Home >> Sports >> Local club offers would-be athletes chance to ‘sweep, slide, throw’ in Olympic-style

Local club offers would-be athletes chance to ‘sweep, slide, throw’ in Olympic-style

Of all the sports set to grace television screens as part of the upcoming 2018 Winter Olympics, only one of them has the distinction of being known as “chess on ice.” That sport involves a sheet of ice, a polished stone weighing about 40 pounds, and brooms.

It’s also called “The Roaring Game” because of the sound made by the stones as they move down the ice. But you probably you know it simply as “curling.”

“Curling is often referred to as ‘chess on ice’ because there is a lot of strategy involved, but unlike chess, things don’t always go as you plan in curling,” curler Flannery Allison said.

The sport began as a form of documented recreation in 16th century Scotland. Today, it has a notable local following with participants from West County, St. Charles County and even small towns in Illinois gathering at the Creve Coeur Ice Arena each week.

[Left to right] Curlers Darel Shelton and Irene Hasegawa sweep as a stone curls down the ice.

The St. Louis Curling Club [SLCC] began in 2010 when founder Nancy Rogers gathered about 10 members at an arena in Fairview Heights, Illinois. Its current roster consists of about 70 competing curlers. Its new home, off Olde Cabin Road in Creve Coeur, is the result of one woman’s determination.

“… around 2012, the Fairview Heights ice rink there closed,” explained current president Becca Walters. “It was built on top of a mine and started to collapse.”

Walters, who curled in Seattle for about eight years before relocating to St. Louis, added that she began looking for a St. Louis home for the curling club “before I even moved here, and Creve Coeur said we could use their ice to curl.” But between the rink collapse and the relocation, a 14-month hiatus occurred.

According to curler Joe VanArtsdalen, the club managed to officially reform at its new Creve Coeur location around 2014, thus missing the rush of interest from the Vancouver and Sochi Winter Olympics. Not so this year.

When curlers take to the ice in PyeongChang for the XXIII Olympic Winter Games [Feb. 9-25], the club will be open and offering lessons.

“We were around in 2014, but this is our first Olympic season as an official club,” VanArtsdalen said. “So this is a really fun time for people to really get into curling.”

Curling debuted as a medal sport in the 1998 Winter Olympic Games in Nagano, Japan. As of 2017, about 1.5 million people curl in 33 different countries, according to the St. Louis Curling Club.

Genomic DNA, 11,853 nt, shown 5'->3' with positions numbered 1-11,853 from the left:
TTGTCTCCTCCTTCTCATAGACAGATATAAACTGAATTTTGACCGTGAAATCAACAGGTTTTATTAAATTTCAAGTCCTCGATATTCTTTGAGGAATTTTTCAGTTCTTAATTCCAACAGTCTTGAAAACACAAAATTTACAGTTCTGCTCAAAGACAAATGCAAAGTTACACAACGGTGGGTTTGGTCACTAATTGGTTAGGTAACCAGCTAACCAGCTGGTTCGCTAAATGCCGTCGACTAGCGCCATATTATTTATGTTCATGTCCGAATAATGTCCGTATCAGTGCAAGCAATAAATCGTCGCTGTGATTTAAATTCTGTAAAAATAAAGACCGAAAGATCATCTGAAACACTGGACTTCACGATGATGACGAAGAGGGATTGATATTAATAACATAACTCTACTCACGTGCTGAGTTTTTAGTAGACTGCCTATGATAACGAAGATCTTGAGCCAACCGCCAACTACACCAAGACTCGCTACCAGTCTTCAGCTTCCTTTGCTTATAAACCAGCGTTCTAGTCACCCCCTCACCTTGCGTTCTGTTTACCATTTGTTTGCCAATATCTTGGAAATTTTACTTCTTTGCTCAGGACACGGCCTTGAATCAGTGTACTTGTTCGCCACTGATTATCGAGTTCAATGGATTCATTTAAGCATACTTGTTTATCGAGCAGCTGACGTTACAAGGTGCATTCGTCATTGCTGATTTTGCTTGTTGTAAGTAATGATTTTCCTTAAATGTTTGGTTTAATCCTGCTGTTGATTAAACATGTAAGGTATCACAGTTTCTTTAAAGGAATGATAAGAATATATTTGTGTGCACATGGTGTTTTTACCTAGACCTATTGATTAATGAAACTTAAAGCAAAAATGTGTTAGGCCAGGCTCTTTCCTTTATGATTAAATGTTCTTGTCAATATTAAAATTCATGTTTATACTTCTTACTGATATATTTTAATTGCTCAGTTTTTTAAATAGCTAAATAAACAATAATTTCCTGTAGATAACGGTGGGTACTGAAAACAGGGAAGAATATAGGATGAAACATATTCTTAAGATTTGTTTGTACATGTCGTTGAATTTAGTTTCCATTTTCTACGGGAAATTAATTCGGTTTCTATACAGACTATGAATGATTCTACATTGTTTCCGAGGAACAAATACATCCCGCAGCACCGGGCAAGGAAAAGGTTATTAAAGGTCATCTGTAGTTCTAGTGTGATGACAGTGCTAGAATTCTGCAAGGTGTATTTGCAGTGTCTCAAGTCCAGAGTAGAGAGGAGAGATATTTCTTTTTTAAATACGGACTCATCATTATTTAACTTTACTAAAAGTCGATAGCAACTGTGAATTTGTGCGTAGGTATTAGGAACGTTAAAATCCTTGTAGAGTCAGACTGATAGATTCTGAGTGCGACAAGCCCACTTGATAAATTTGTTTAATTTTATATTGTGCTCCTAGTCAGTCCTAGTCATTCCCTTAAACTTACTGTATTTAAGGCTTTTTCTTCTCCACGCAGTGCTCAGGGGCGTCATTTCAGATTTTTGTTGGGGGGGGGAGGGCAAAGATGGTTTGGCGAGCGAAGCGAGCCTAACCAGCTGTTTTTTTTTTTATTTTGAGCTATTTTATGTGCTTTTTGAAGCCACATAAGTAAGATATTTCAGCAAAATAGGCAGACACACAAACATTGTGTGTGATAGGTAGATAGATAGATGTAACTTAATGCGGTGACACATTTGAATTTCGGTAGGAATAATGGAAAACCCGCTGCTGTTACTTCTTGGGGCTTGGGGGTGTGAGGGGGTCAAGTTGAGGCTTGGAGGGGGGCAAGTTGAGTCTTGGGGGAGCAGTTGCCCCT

The game involves players using strength and dexterity to slide stones on a sheet of ice toward a target area. The team’s captain, also known as the skip, offers advice on where and how to aim the stone. Teams take turns sliding the stones, which can range in weight from 38 to 44 pounds, down the ice and toward a circular target known as the house. Points are scored for the stones resting closest to the center of the house. The objective is to score the highest number of points.

Curler Joe VanArtsdalen prepares to curl a stone down the ice.

Each time a curler throws the stone, two sweepers accompany it and sweep the ice as the stone moves down the sheet, thus altering factors like direction, friction and speed without directly touching the stone.

“It’s more difficult than you think,” curler Irene Hasegawa said. “It surprises people, but you can also learn how to play just by watching the game.”

According to curler Jim Winslade, the sport is based highly on elements of accuracy, precision and communication among team members. The sport also has an element of unpredictability that keeps players on their toes.

Unlike other sports, curling doesn’t have set positions, meaning players have to be proficient at sweeping the ice and throwing stones.

“One of the most common misconceptions [comes when] people ask ‘what position you play?’ They ask, ‘Are you a sweeper?’ or ‘Do you throw stones?’ Everyone throws two stones and gets to sweep, and the skip’s job is incredibly important,” VanArtsdalen said.

According to Walters, the club already has seen a spike in membership since relocating to the Creve Coeur location.

“When I started with the club around three and a half years ago, they only had about 15 members and only had one set of stones that someone had given us a loan to buy, and we were renting another set from Wisconsin,” Walters said. “We now have two sets of children stones and five sets of adult ones, so we can have five games going at once.”

[Left to right] Curlers Eric Smith and Joe VanArtsdalen on the ice with curling brooms and stones.

Due to local interest, the club is holding multiple classes and events in the coming weeks for those who would like to test their knack for curling. The Learn to Curl events will take place at the Creve Coeur Ice Arena through March with additional events possible in April depending on popularity. The goal is to teach the basics of the game, including stone delivery, sweeping, strategy and scoring. Participants also will take part in a short game.